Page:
The Dark Days Deceit, by Alison Goodman

Maybe this is a sign that I'm thinking too much about baked goods right now, but Alison Goodman's The Dark Days Deceit reminded me very much of one of those professionally decorated sugar cookies—technically impressive, but not that much fun to consume.

As the final installment in the Lady Helen trilogy, The Dark Days Deceit has a lot of storytelling loose ends to tie up. Now more than ever, Goodman's heroine is struggling to balance her two worlds: her family and friends are enthusiastically planning her upcoming society wedding to the Duke of Selburn, but her work as a member of the the Dark Days Club is taking up all of her time and energy. Helen and her Dark Days partner Lord Carlston (who I think is meant to seem darkly charismatic, but still just comes across as super grumpy) have thus far failed to even identify their supernatural enemy, much less come up with a brilliant plan to defeat it.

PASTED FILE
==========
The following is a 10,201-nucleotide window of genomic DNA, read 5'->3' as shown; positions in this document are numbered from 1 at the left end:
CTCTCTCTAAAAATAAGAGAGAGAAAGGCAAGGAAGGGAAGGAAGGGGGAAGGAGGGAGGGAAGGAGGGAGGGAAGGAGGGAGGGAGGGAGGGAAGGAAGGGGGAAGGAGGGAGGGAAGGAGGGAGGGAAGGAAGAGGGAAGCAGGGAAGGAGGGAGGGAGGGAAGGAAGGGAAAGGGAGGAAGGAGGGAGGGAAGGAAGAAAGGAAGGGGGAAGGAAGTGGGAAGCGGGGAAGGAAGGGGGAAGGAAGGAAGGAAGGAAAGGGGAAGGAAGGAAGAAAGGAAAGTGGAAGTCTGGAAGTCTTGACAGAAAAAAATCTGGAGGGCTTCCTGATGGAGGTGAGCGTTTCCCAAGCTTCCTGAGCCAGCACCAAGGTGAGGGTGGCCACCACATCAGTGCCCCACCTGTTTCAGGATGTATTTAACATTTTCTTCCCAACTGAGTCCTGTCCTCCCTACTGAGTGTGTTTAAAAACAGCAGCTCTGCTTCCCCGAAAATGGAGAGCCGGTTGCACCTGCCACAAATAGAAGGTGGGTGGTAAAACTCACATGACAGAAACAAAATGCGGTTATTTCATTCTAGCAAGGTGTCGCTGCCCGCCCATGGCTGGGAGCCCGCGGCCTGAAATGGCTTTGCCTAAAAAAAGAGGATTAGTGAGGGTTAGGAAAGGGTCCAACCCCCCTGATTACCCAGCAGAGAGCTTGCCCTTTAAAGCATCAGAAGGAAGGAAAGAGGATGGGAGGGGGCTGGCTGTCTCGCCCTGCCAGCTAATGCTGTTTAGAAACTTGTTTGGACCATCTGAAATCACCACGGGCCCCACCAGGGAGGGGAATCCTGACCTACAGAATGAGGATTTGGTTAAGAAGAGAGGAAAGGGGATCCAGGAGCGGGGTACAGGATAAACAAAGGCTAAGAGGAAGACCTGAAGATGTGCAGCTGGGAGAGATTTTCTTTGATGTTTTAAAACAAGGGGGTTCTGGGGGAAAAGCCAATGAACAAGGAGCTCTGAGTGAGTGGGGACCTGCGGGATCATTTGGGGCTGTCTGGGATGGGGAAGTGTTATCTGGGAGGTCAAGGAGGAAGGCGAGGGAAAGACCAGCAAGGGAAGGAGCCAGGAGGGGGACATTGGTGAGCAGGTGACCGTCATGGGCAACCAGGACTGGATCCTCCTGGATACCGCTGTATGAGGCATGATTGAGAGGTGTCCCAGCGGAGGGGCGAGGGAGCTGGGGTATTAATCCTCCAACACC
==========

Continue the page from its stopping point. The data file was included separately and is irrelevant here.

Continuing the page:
The Dark Days Deceit gets a lot right, but it has one critical flaw: Helen has zero romantic chemistry with her betrothed. She is clearly meant to end up with Lord Carlston (despite his grouchiness), which makes her scenes with Selburn feel like a total waste of time. Goodman's gift for writing enthralling action sequences and fondness for historical research are as impressive as ever, but the lack of a compelling love triangle is a problem that her other strengths can't overcome. [VAGUE SPOILER AHEAD] The duke plays too large of a role in the story to be so relentlessly unappealing, which means that his mere presence telegraphs more than I think the author intended.
Posted by: Julianka


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